Learning through FFA how Albany works

Posted 4/1/19

A group of VVS students had the opportunity to see how our state capital works. Once again FFA has shown how important it is in developing students’ potential for premier leadership, personal …

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Learning through FFA how Albany works

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A group of VVS students had the opportunity to see how our state capital works. Once again FFA has shown how important it is in developing students’ potential for premier leadership, personal growth and career success through agricultural education.

The trip to Albany proves this point.

Four Vernon-Verona-Sherrill FFA students and two advisors participated in the 2019 Lobby Days. Making the trip were VVS students Rachel Champney, Danann Lohr, Rebecca Collins, and Molly Adams along with advisors Sara Ouellette and Donna Schonewetter.

The VVS FFA lobbied with the Oneida County Farm Bureau.

Students went to the Farm Bureau Taste of New York event and set up a booth, where they talked with people, gave them information on VVS FFA maple production, and handed out samples of student-made maple fluff.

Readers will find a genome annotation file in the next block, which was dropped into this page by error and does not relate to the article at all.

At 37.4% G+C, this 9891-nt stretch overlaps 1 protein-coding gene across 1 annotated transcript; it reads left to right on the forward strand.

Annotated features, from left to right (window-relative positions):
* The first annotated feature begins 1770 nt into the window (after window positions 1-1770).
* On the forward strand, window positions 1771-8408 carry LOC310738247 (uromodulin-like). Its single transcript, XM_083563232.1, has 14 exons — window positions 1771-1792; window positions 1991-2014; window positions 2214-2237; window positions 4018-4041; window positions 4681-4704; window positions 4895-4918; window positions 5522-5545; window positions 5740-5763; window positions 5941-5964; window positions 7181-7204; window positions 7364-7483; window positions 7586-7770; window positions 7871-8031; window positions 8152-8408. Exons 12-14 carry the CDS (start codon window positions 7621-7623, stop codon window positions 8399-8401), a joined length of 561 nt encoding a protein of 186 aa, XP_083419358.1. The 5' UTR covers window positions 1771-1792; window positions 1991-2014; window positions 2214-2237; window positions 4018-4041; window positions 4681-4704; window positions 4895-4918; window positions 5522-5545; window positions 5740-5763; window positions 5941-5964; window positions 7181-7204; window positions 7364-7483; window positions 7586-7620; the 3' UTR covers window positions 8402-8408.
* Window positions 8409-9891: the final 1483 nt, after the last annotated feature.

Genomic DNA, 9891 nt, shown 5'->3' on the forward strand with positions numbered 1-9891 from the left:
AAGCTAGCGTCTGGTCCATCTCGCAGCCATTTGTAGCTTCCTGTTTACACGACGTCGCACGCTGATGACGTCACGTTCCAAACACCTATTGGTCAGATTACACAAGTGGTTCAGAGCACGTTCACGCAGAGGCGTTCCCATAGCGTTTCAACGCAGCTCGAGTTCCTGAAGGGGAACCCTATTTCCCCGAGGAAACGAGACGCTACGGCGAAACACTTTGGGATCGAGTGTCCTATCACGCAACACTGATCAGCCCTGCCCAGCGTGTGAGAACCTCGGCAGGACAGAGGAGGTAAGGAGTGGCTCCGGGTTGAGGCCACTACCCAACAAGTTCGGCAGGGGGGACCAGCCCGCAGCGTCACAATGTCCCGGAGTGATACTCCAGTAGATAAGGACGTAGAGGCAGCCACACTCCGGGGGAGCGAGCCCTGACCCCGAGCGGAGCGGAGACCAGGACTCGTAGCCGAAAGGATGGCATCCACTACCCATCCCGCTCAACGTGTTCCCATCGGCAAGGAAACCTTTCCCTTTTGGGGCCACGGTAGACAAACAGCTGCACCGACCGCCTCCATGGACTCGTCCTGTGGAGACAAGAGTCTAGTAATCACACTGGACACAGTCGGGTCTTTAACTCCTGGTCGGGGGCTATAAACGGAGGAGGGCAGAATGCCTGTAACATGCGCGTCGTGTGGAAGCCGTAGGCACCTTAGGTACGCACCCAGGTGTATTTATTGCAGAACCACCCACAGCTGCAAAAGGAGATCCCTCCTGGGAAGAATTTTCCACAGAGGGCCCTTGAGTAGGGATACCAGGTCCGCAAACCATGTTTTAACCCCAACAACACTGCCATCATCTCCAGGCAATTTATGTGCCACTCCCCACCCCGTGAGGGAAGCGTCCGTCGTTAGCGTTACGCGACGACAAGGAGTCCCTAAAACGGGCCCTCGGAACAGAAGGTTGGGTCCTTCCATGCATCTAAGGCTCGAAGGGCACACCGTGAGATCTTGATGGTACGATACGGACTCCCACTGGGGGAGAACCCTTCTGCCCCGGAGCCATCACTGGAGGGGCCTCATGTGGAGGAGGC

In addition, the trip was “a great opportunity to learn more about the Farm Labor Bill and educate the legislators on our concerns and issues that may arise if this gets passed,” said Champney.

The Farm Labor Bill enacts the Farmworkers Fair Labor Practices Act, granting collective bargaining rights, workers’ compensation and unemployment benefits to farmworkers.

The VVS district also noted that participants had appointments to speak with different legislators, allowing people to voice concerns and opinions on issues. Students got the chance to speak with such officials as Assemblywoman Marianne Buttenschon, Assemblyman Brian D. Miller and Sen. Joseph Griffo, the school district announcement added.

“It was a great opportunity to be able to participate in this event. I learned about several different problems in the agriculture community and was also able to work on my public communications,” said Adams, a VVS FFA reporter.

Originally known as Future Farmers of America, FFA is among the largest youth organizations in the United States, with over 670,000 members in 8,630 chapters throughout all 50 states, Puerto Rico, and the Virgin Islands. Again, students in our area benefited by the strong presence of FFA and its programs.

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